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One who receives the principal of a trust when it is dissolved.
Copyright © 2012, Campbell R. Harvey. All Rights Reserved.

Remainder Man

The person or organization that receives what remains of a trust at its dissolution. That is, once all obligations to the beneficiary have been satisfied and all expenses have been paid, the remainder man receives the rest of the assets in the trust. The remainder man only receives these assets at the end of the trust's life; it may or may not be the same person as the trustor.
Farlex Financial Dictionary. © 2012 Farlex, Inc. All Rights Reserved


A person or organization that is to receive the remaining interest in a property or estate after prior interests have been satisfied.
Wall Street Words: An A to Z Guide to Investment Terms for Today's Investor by David L. Scott. Copyright © 2003 by Houghton Mifflin Company. Published by Houghton Mifflin Company. All rights reserved. All rights reserved.
References in periodicals archive ?
In exercising its discretion, the trustee shall not concern itself with what, if any, amount of the trust estate remains for the remaindermen. To the extent permitted by law, the powers given to my trustee over distributions shall be deemed to be personal powers and shall not be subject to question by anyone, including the current beneficiary, the remaindermen and any courts.
(44) If the trustor wanted to permit the trustee to provide some gain to the beneficiary, he or she would have to also recognize that the interests of the remaindermen would be reduced accordingly and that a substantial distribution would affect the amount of the trust assets available for future distributions to this beneficiary.
(3) The second decision is whether the surviving spouse or the lineal descendants should disclaim the life estate in favor of the remaindermen. (4)
Whenever a trustee has authority to pay trust principal to himself or herself, even if pursuant to an ascertainable standard, the exercise of this power will reduce the amount available for the remaindermen upon the trustee's death.
Whether to select an annuity trust or a unitrust will depend on the relative needs of the lifetime beneficiary and the remaindermen.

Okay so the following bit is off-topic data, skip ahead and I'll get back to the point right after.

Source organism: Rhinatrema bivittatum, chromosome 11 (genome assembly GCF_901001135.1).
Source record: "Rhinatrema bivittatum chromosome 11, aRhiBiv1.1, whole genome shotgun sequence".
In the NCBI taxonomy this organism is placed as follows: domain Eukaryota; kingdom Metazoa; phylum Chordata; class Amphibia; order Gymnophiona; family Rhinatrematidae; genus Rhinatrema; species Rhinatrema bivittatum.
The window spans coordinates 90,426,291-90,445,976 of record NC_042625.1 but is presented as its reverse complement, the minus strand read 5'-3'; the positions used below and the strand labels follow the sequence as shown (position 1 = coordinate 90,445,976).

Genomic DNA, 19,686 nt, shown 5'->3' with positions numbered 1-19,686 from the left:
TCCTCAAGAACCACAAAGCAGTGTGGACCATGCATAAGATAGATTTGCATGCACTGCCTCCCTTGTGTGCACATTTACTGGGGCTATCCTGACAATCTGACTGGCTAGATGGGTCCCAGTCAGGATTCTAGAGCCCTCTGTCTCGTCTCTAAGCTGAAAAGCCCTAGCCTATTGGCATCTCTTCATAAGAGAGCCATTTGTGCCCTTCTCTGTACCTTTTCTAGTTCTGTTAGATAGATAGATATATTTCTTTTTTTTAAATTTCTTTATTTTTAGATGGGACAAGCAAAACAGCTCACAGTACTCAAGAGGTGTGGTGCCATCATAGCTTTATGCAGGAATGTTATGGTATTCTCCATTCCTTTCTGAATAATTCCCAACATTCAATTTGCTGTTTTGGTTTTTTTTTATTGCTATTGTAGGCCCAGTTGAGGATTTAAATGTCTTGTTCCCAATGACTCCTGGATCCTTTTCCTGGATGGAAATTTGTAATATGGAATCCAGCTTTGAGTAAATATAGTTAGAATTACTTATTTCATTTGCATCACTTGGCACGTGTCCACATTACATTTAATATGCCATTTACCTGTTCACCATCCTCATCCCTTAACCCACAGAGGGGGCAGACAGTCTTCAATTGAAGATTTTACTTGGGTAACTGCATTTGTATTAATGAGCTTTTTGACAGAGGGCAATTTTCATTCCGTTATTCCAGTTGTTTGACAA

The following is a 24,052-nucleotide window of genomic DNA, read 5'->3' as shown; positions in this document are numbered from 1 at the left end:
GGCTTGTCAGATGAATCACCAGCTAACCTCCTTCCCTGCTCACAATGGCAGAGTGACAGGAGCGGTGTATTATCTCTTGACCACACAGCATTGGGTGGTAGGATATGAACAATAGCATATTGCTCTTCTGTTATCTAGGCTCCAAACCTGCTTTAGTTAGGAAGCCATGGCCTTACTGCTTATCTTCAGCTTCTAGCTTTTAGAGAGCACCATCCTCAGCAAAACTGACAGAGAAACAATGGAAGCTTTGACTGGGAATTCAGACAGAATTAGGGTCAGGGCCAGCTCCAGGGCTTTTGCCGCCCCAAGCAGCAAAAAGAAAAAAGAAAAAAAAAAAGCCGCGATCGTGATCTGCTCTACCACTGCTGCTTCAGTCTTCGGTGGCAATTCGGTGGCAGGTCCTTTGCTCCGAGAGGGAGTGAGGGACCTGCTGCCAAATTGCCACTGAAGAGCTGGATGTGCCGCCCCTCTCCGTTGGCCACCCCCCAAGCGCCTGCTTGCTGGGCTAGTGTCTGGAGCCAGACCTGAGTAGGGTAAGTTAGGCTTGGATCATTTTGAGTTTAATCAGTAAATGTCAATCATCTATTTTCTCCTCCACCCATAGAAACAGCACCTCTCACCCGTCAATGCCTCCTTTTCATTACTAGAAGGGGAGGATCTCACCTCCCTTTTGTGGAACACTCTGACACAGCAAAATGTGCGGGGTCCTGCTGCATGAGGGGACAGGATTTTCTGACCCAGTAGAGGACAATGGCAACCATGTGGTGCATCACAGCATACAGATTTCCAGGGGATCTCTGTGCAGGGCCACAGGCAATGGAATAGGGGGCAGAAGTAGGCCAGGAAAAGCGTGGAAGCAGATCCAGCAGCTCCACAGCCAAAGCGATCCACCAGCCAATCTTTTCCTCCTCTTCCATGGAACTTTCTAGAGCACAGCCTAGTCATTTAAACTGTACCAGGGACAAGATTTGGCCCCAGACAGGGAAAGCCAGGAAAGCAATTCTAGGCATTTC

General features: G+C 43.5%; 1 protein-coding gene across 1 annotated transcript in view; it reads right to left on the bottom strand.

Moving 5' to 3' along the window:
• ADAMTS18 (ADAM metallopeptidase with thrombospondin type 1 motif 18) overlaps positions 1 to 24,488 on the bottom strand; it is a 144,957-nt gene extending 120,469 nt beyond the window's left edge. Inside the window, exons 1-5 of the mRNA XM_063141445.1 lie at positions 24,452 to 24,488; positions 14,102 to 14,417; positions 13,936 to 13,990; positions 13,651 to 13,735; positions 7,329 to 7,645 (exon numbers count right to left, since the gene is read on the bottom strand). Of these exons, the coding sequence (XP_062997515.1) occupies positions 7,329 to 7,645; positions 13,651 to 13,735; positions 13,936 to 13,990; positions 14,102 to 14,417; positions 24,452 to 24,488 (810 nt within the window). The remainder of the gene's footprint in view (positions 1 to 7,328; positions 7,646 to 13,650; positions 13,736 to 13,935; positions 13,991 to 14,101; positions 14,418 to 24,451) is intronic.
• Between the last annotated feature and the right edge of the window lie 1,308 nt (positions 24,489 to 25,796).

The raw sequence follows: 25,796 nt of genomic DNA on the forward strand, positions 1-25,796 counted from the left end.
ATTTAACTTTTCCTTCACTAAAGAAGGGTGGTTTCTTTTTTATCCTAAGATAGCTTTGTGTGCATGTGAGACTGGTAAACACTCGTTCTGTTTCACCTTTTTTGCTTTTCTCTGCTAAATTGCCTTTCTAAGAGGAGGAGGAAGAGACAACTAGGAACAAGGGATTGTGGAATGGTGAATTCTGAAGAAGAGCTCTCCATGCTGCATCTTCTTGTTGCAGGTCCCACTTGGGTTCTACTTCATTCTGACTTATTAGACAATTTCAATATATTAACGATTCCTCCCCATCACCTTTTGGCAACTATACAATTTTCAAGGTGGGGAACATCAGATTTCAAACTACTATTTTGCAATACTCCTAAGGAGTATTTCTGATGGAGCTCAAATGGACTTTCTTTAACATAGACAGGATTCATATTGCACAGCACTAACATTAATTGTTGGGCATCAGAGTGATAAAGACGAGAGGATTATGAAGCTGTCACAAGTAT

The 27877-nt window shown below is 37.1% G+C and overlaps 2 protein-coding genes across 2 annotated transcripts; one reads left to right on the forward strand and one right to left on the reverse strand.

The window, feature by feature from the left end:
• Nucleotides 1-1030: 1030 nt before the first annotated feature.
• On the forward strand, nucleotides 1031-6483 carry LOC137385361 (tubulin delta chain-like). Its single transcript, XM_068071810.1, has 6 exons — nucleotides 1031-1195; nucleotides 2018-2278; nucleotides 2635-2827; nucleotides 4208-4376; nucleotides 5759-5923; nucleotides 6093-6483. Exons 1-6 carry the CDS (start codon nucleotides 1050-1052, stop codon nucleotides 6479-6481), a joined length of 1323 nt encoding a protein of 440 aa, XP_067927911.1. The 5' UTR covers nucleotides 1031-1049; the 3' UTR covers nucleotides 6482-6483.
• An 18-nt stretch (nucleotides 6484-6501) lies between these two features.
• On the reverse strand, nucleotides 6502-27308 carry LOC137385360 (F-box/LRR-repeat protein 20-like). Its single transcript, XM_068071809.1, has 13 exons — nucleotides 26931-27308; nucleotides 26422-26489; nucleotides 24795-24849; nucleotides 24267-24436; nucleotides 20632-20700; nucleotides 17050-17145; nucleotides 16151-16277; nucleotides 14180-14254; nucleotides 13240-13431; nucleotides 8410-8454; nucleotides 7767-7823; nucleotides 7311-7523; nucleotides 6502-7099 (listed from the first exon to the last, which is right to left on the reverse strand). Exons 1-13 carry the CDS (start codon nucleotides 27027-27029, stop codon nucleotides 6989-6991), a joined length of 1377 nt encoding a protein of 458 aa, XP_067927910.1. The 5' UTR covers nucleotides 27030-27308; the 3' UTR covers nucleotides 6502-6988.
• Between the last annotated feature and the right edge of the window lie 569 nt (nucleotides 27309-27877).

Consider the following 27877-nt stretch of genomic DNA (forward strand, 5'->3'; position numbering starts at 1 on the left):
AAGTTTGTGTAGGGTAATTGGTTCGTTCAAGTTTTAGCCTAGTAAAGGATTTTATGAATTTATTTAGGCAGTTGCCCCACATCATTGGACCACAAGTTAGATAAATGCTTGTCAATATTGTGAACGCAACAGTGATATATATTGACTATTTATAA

For this reason, it is important that the purchase be made from the trust and not from its remaindermen.
The Tax Court pointed out two significant characteristics of the case: 1) in light of the surviving spouse's general power of appointment, the remaindermen's interest was not vested; and 2) the remaindermen were benefited by the distributions as opposed to being adversely affected thereby.(2) The Tax Court also indicated that, since no beneficiary had any vested interest, there was no material frustration of the testator's intention by taking this approach.
One of the greatest dangers to the remaindermen is dissipation of the assets by S, the holder of the life estate.
Florida's principal and income provisions allow the trustees to protect themselves from the pressures of both the income beneficiary and the remaindermen by relying on the statutes.
Third, the remaindermen may include additional children of A as yet
Parties to life estate and enhanced life estate deeds should be especially mindful of documentary stamp taxes owed for the transfer of interest in these deeds and the necessity for all remaindermen to participate in the conveyance of the subject real property.
The first is a life estate arrangement, in which an individual executes and records a deed that reserves and retains the life use of the property while designating, for example, any children as remaindermen who will become titleholders after both parents are deceased.